The Pioneering Days - Fairbourne Miniature Railway

The line was converted to a 15 inch gauge steam railway in 1916 by Wenman Joseph Bassett-Lowke of Narrow Gauge Railways Ltd (NGR)They were keen to promote tourism in the area. The railway played an important part in the development of the 15 inch gauge railways in the UK. Services were operated by Bassett Lowke Class 10 locomotive "Prince Edward of Wales" designed by Henry Greenly and passengers were conveyed in four open top carriages.

The railway had mixed fortunes during the inter war years and went through a series of changes in ownership. At one time it was leased to the ferrymen. The railway experienced motive power problems and at one stage experimented with dual gauge track after purchasing an RailGauge|18 gauge locomotive. This was a model of a GNR Stirling 4-2-2. A third rail was laid as far as the Golf Course.

The line closed in 1940 after operating its final year with "Whippit Quick" a Lister 'Railtruck' petrol locomotive as the steam locomotive "Count Louis" was out of service.

The Wilkins Era - 1947-1984

The railway was rescued by a consortium of businessmen from the Midlands in 1946 and after rebuilding, was reopened by 1947. The line's owner John Wilkins funded the redevelopment of the railway and the purchase of new steam locomotives. The line's heyday was in the 1960s and early 1970s but the advent of mass foreign holidays meant there was a steady decline in passenger numbers during the 1970s and 1980s.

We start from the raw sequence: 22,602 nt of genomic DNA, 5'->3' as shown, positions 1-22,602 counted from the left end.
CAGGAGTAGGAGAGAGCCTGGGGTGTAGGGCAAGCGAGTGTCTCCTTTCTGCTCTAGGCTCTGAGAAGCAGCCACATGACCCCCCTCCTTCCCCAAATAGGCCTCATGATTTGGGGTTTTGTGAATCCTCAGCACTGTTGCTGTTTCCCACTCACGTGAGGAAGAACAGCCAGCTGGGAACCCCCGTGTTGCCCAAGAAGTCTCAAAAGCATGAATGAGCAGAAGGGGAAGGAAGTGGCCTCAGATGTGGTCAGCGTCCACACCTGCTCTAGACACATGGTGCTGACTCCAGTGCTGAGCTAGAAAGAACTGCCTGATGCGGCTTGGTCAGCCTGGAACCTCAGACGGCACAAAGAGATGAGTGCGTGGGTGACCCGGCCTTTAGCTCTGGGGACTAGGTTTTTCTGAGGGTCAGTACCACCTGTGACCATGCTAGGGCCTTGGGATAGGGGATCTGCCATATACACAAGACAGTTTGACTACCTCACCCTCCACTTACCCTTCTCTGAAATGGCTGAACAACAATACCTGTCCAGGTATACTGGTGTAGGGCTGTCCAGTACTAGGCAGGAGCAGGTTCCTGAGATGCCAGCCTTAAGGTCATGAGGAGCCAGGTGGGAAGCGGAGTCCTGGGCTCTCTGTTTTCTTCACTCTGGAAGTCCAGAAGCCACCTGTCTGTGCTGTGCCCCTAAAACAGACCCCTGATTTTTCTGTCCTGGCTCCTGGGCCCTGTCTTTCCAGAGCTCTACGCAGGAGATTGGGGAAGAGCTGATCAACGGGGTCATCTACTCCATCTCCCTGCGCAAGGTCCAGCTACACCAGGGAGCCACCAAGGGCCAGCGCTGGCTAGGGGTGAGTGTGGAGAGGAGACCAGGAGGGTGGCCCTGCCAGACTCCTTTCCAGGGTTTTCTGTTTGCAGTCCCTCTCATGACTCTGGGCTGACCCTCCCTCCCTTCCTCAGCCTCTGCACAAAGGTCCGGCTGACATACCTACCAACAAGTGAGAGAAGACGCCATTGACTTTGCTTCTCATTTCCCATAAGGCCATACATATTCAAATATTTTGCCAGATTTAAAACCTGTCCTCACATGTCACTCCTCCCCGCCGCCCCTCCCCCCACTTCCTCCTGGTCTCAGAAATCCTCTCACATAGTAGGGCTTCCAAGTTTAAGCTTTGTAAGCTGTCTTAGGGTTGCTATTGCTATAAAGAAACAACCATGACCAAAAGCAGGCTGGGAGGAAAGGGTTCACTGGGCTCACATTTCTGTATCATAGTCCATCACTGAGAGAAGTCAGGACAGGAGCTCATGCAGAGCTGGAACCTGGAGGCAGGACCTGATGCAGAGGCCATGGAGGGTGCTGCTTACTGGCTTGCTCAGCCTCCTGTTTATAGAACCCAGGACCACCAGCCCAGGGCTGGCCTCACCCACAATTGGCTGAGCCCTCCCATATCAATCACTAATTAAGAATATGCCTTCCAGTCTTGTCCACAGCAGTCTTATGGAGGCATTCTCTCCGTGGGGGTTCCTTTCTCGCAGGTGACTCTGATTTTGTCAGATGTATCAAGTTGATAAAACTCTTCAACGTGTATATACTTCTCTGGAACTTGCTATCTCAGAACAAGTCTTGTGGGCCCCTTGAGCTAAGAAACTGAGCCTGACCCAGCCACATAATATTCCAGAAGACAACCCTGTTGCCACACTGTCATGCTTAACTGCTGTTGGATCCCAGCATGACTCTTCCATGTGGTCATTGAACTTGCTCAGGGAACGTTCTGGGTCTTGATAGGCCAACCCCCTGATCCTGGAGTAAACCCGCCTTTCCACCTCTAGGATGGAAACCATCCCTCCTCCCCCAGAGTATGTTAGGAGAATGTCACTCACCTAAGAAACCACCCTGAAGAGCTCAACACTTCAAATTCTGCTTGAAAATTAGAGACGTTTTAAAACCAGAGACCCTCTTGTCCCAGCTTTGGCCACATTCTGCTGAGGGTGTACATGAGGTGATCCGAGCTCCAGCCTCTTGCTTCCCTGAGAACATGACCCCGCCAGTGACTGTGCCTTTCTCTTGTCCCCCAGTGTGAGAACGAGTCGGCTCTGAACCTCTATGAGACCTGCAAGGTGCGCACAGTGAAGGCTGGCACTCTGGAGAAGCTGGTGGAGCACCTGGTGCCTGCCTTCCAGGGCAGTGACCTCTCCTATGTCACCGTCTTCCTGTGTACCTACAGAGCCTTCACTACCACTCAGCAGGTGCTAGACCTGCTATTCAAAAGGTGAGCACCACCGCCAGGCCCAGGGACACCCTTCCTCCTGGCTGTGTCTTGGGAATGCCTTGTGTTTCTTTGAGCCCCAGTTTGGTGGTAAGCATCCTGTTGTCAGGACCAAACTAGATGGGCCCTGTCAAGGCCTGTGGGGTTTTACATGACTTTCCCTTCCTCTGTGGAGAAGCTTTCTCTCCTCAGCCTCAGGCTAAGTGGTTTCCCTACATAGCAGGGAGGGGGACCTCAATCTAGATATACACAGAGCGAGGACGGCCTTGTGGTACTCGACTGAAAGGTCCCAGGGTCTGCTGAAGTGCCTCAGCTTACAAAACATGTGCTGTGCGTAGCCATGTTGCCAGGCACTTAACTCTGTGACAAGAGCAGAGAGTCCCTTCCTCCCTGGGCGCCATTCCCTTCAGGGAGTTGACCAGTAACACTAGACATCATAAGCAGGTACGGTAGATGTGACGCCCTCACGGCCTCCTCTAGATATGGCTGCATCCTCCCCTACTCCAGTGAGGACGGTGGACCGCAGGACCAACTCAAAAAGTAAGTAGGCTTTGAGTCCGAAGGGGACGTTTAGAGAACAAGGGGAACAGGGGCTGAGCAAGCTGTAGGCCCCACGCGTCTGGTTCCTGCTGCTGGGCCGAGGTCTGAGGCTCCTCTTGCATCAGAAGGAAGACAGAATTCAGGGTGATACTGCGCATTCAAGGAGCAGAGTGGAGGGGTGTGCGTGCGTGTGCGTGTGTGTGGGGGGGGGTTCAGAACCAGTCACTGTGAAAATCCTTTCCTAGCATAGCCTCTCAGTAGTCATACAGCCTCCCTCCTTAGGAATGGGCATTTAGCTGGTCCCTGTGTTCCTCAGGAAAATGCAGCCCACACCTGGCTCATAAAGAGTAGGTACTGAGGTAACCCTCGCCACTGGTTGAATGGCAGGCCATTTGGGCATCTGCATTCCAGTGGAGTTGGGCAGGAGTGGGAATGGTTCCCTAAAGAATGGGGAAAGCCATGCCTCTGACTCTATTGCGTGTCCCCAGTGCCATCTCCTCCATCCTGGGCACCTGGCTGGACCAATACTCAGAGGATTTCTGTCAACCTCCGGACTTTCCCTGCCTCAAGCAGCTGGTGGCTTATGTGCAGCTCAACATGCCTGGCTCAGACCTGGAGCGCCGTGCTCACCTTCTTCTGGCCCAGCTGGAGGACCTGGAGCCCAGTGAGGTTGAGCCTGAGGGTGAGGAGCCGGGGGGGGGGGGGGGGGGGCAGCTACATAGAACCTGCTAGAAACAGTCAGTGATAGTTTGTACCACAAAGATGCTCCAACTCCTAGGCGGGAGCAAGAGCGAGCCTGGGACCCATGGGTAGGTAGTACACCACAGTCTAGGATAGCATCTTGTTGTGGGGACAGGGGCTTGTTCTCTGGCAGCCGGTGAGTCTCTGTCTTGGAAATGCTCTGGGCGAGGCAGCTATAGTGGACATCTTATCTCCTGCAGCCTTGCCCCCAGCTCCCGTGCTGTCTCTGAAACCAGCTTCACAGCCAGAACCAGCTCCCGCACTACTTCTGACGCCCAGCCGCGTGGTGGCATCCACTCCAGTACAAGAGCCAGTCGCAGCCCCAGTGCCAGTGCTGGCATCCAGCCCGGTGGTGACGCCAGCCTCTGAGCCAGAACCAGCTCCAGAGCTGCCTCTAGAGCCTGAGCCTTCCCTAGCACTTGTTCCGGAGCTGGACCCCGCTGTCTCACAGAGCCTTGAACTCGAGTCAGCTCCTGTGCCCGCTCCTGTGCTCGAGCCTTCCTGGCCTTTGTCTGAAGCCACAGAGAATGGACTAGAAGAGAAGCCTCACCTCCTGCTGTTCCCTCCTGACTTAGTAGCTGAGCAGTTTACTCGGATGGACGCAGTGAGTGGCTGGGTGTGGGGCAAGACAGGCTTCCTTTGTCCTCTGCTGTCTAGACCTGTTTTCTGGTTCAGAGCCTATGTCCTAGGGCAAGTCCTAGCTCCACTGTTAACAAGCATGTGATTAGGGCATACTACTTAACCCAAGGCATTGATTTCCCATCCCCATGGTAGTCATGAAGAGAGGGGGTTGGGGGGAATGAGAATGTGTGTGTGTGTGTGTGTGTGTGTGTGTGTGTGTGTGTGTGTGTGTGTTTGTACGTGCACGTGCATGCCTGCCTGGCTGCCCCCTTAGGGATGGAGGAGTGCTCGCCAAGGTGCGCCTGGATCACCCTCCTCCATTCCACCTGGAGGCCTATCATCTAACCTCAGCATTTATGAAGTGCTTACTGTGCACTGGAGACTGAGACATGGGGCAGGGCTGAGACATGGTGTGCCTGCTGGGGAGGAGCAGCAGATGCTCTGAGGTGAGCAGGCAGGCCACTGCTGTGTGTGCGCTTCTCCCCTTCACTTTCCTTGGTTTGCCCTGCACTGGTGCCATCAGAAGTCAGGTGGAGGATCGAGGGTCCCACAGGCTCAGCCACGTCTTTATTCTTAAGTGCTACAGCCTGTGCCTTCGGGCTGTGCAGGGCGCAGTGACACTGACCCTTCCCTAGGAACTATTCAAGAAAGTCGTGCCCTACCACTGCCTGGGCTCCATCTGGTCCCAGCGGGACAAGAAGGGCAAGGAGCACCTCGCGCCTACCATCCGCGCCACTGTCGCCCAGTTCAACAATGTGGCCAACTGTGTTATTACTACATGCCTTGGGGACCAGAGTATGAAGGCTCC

The Ellerton Era - 1984-1995

The line was sold again in 1984 to the Ellerton family and underwent dramatic changes to the infrastructure which included construction of a new station at Fairbourne and the re-gauging to 12¼ inches in 1986. Four new steam locomotives were introduced and most of the 15 inch locomotives left the site. Two of the new locomotives had run on the Réseau Guerlédan Chemin de Fer Touristique in Brittany, France in 1978. All four steam locomotives are half sized replicas of narrow gauge engines: "Yeo", "Sherpa", "Beddgelert" and "Russell". Of the extant 15 in gauge locomotives only "Sylvia" (rebuilt as Lilian Walter) remained. Most of the 15 inch gauge locomotives are still intact and have found homes on lines around world.

In 1990 the railway built their first steam locomotive, Number 24, a replica of a locomotive from the Sandy River & Rangeley Lakes Railroad in Maine. The locomotive has since left the line and now operates on the Cleethorpes Coast Light Railway in Lincolnshire.

The railway was again put up for sale in 1990 and the line's fortunes appeared to be declining once more. During the five years it was up for sale the railway deteriorated dramatically.

Present: 1995 onwards